Baker had been telling associates that he expected Bush to lose, to fall victim to what he saw as an inevitable cycle that would bring a Democrat to the White House after eight years of Reagan. Bush could only win if the Democrats ran a bad campaign or if the Republicans ran an extraordinarily good one, Baker had said.

The prime time acceptance speech was one opportunity for a dramatic intervention. But Baker seemed reluctant to enter the fray over "Read My Lips," according to participants in the debate. It seemed to Fuller that Baker was keeping his own counsel or sharing his views only with Bush. "We never knew where he stood. He was a blank," Fuller has said.

Baker probably could have killed the pledge if he had wanted to. Baker appeared to have a free hand to run the campaign as he saw fit. But Baker seemed content to leave the matter to Darman.

Without Baker, however, Darman's chances of prevailing were slim. He had failed to convince Noonan, Ailes or Teeter. He had no chance with Atwater. And Fuller, Darman's only ally, was losing influence with Bush.

A direct appeal to Bush was unlikely to work. At this point, according to two sources, Bush did not entirely trust Darman. For years Bush had told others that he suspected Darman had leaked unfavorable information about him during the Reagan presidency.

Darman's last hope was to get Baker to intervene. When Baker didn't, Darman concluded that his mentor was "100 percent pol" when it came to running the campaign.

Darman also realized he had come face-to-face with a personal quandary. On the one hand, he was the expert, the former deputy treasury secretary, the close Stockman associate who understood that a no-tax pledge would only impede efforts to fix the federal budget. But he also knew that he could carry his protest only so far without jeopardizing his desire to serve Bush in the future.

At one final gathering that included Bush, Darman raised his objections only mildly, knowing that he was on semi-probation with Bush.

In his gut, Bush didn't like high taxes or big government; opposition to taxes was a central tenet of Reaganism and it had helped Bush inoculate himself against Kemp and beat Dole; and his most savvy campaign strategists were all for it.

Nearly a week before his convention speech, Bush made up his mind: "Read my lips: no new taxes" would stay.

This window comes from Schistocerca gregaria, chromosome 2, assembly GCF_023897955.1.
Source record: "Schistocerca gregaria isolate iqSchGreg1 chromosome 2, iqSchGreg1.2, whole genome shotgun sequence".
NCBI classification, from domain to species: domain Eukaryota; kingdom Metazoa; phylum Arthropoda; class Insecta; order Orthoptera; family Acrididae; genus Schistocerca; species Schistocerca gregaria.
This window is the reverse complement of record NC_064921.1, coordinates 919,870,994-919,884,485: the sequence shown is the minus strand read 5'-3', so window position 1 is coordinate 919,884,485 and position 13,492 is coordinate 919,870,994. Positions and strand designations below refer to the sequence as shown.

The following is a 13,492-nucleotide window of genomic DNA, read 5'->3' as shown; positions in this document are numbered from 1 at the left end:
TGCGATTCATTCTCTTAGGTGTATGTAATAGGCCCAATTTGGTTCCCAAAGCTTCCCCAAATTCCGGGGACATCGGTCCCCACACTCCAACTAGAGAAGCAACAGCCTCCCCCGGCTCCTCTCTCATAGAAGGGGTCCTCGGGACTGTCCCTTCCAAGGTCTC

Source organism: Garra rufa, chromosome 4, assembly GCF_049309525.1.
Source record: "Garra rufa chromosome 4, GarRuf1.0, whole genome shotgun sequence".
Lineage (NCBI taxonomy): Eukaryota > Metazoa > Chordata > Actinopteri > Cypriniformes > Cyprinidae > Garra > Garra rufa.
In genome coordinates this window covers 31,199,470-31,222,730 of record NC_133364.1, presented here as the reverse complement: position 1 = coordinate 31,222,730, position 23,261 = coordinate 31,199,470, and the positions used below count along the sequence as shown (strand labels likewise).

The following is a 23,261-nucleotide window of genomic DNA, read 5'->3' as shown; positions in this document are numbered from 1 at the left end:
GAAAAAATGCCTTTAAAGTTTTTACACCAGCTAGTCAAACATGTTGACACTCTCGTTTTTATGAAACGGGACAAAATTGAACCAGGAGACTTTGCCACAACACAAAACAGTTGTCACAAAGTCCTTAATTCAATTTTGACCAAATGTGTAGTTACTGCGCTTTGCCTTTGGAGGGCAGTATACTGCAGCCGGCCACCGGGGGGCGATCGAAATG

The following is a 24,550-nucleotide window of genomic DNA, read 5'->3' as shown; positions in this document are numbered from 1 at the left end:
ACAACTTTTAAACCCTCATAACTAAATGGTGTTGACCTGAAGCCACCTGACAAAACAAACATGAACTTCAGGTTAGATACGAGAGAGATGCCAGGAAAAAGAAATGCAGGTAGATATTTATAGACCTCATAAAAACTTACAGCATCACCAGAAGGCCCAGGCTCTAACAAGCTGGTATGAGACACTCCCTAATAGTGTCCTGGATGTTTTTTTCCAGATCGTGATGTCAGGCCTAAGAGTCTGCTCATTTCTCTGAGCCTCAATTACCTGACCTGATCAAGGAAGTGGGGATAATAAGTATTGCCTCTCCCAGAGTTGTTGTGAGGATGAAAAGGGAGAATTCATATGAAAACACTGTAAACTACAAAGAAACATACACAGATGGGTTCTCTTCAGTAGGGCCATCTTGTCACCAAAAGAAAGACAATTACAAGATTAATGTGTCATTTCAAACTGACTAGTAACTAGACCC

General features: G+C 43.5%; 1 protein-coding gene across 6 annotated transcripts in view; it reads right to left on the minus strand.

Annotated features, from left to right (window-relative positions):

Now Bush had to learn how to deliver the line. It didn't come naturally. During rehearsals, he rushed through the six words without pausing for the necessary beats, especially the double beat after "Lips." This botched delivery ruined the impact.

"He speaks in gusts," Noonan told someone later.

Ailes felt that Bush never related to the specific meaning of individual words, accounting in part for speech patterns that seemed odd. Aides took the speech text and the cuing material and wrote in the proper pauses after each word so it would come out with at least a semblance of the Eastwood flare.

Bush was to say, "The Congress will push me to raise taxes, and I'll say no, and they'll push, and I'll say no, and they'll push again. And all I can say to them is:

"Read (pause) My (pause) Lips (longer pause): No (pause) New (pause) Taxes."

Ailes proved correct: The six words were picked up as the key sound bite. Focus groups of voters around the country, set up by the Bush campaign to measure reaction to the speech, registered the highest positive response by far to the six words.

Urged by Teeter, Ailes and his other campaign advisers, Bush capitalized on the popularity of the phrase and repeated it in one form or another almost everywhere he spoke over the next 12 weeks until Election Day.

After the victory, Teeter polled, asking voters what they remembered Bush saying during the campaign. The most common answer was "Read my lips: no new taxes."

Darman was made budget director and in the spring of 1989, three months after Bush had taken office as president, Teeter and a group of senior Republicans met for dinner at the Hay-Adams Hotel.

"How long do we have to hold the tax pledge?" Teeter asked, according to participants. "Can we give it up this year?"

"What do you mean, give it up?" exploded Edward J. Rollins, the 1984 Reagan campaign manager and the head of the Republican Congressional Committee. "You can't give it up."

"Well, Darman says the numbers don't work," Teeter replied.

"You're going to get killed," Rollins said. "This is the most sacred pledge he made."

Later Rollins spoke with Darman, who said, "Reagan raised taxes and didn't get hurt."

"I'm promising you, Dick," Rollins said. "This guy will get hurt. You know, this is the last line. I'm the guy who's got more polls in this party than anybody else. . . . It's the last line between us and the Democrats that anybody can differentiate."

Researcher David Greenberg contributed to this report.